Many efforts have been undertaken to improve matrix-based tissue engineering of hyaline cartilage, including manipulation of physical parameters like oxygen supply, improvements of matrix systems or stimulation with growth factors. Until now, only few studies have focused on the effects of stimulating articular chondrocytes with current treatment. Current stimulation of soft tissue for pain relief is a well established method since the 1980 [11–14]. Normally, it is combined with conventional methods like massage, heat or physical manipulation. While previous studies stimulated with current ranging from 20 μA to 600 μA [11, 15, 16], we applied a current of 3 Milliampere. This corresponds to a protocol which was successfully applied in pain treatment and post-operative rehabilitation by the manufacturer of the Algonix-device. Therefore, this slightly enhanced current was used in our study. Frank et al artificially damaged bovine articular cartilage by trypsin digestion and applied impedance analysis to the treatment site. They found that tissue impedance directly correlated with the degree of degradation .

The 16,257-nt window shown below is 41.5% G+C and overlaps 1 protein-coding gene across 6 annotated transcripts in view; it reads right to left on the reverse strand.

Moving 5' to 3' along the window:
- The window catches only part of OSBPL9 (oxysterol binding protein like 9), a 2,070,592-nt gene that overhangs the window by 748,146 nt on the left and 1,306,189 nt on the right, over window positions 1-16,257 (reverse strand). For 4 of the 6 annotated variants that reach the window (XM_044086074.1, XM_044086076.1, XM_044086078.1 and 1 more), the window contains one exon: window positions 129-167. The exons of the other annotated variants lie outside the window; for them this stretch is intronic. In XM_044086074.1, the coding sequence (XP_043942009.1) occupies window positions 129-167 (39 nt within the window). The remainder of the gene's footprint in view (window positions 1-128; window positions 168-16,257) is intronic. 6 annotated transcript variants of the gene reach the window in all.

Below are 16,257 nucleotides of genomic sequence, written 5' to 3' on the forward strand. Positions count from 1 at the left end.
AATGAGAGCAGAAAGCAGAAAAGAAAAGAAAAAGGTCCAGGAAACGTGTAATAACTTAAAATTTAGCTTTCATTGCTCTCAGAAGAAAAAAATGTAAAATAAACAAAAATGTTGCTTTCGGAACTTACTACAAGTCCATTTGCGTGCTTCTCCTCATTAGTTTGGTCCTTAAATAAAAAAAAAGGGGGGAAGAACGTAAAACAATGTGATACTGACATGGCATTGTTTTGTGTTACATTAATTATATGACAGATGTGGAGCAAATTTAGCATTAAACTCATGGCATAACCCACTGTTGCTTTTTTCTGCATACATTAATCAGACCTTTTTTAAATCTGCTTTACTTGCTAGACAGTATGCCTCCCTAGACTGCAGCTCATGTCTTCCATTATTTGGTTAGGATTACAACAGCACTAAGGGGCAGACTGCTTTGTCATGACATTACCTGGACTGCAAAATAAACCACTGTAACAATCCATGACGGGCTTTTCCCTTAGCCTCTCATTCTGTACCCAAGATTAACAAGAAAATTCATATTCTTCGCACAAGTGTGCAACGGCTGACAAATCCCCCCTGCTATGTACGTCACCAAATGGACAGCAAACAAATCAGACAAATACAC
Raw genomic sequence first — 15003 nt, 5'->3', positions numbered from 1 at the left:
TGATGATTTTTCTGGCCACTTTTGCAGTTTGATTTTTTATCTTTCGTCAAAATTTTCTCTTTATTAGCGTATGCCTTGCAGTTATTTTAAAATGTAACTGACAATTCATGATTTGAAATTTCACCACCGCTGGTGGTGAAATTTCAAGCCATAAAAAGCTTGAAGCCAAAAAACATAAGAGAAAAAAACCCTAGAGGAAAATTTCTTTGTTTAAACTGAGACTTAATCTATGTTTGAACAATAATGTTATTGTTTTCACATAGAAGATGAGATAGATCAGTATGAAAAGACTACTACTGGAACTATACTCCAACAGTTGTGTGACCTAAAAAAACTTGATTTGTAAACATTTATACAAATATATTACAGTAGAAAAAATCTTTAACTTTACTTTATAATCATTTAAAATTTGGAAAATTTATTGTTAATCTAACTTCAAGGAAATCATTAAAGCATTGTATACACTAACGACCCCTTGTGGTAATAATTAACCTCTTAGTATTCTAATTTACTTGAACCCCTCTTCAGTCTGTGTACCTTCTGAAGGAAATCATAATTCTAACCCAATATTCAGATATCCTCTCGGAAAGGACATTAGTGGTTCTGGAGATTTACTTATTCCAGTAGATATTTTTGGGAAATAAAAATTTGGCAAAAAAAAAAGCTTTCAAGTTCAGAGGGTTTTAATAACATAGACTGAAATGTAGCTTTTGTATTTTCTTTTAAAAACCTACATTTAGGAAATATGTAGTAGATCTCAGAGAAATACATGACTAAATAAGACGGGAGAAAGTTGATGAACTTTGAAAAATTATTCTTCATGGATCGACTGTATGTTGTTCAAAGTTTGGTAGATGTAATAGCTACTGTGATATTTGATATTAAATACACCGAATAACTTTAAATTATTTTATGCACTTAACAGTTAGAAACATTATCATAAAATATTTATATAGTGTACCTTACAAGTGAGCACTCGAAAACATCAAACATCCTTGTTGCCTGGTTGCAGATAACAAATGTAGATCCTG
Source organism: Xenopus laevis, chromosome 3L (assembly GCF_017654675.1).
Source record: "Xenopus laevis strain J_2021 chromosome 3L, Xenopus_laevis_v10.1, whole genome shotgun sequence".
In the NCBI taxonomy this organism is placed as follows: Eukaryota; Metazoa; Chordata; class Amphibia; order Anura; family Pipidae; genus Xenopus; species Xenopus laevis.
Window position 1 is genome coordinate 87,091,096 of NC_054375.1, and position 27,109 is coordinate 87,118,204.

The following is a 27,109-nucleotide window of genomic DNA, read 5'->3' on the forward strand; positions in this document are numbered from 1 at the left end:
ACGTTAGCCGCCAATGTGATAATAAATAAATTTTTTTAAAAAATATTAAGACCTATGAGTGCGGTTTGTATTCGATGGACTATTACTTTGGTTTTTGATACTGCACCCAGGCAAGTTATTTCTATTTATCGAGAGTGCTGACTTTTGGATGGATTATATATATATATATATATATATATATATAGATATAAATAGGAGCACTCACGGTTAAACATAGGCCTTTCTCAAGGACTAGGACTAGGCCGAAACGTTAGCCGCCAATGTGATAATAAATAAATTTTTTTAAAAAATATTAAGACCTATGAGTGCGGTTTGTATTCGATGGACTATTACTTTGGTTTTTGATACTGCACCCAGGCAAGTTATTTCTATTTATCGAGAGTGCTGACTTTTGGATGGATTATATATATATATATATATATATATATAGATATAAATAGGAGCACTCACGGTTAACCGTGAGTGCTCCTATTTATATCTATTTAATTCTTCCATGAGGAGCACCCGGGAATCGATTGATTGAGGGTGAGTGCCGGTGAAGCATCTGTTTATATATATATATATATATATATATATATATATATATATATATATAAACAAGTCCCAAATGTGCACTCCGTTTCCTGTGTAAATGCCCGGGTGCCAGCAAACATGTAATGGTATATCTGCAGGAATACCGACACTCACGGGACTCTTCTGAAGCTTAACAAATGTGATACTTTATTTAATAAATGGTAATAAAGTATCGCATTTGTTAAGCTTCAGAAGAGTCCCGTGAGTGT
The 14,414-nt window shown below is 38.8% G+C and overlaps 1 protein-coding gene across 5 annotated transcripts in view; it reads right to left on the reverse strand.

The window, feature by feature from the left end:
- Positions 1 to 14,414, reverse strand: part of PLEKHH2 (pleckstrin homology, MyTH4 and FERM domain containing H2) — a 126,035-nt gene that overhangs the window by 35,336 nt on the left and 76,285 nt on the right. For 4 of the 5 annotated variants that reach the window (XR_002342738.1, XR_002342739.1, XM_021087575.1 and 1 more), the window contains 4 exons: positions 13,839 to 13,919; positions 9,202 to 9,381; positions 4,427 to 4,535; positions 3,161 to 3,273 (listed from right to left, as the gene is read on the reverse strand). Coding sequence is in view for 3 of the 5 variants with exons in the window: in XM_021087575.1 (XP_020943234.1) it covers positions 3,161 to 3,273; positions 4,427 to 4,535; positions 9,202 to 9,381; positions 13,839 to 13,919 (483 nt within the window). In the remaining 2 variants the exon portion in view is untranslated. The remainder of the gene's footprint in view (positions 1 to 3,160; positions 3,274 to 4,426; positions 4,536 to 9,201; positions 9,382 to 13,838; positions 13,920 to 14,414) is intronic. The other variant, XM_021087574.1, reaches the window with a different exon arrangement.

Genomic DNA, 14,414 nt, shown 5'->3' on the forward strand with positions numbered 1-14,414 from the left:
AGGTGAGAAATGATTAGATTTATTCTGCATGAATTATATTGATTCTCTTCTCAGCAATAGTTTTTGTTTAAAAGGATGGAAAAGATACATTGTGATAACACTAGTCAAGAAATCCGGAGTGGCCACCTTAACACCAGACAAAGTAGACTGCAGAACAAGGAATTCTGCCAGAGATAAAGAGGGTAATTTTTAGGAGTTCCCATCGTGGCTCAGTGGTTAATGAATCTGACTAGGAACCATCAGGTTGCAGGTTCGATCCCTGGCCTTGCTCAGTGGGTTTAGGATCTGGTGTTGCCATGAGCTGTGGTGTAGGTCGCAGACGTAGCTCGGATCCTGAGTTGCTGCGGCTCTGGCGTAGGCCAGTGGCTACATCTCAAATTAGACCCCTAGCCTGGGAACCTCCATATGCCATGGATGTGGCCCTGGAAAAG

To at least partly avoid cellular dedifferentiation, we chose to carry out the examinations on human chondrocytes embedded in a collagen type-I gel. Collagen gels are used as a matrix system for the cultivation of chondrocytes for many years and are of growing importance for tissue engineering of hyaline cartilage [18, 19]. Additionally, osteochondral explants were subject for millicurrent stimulation.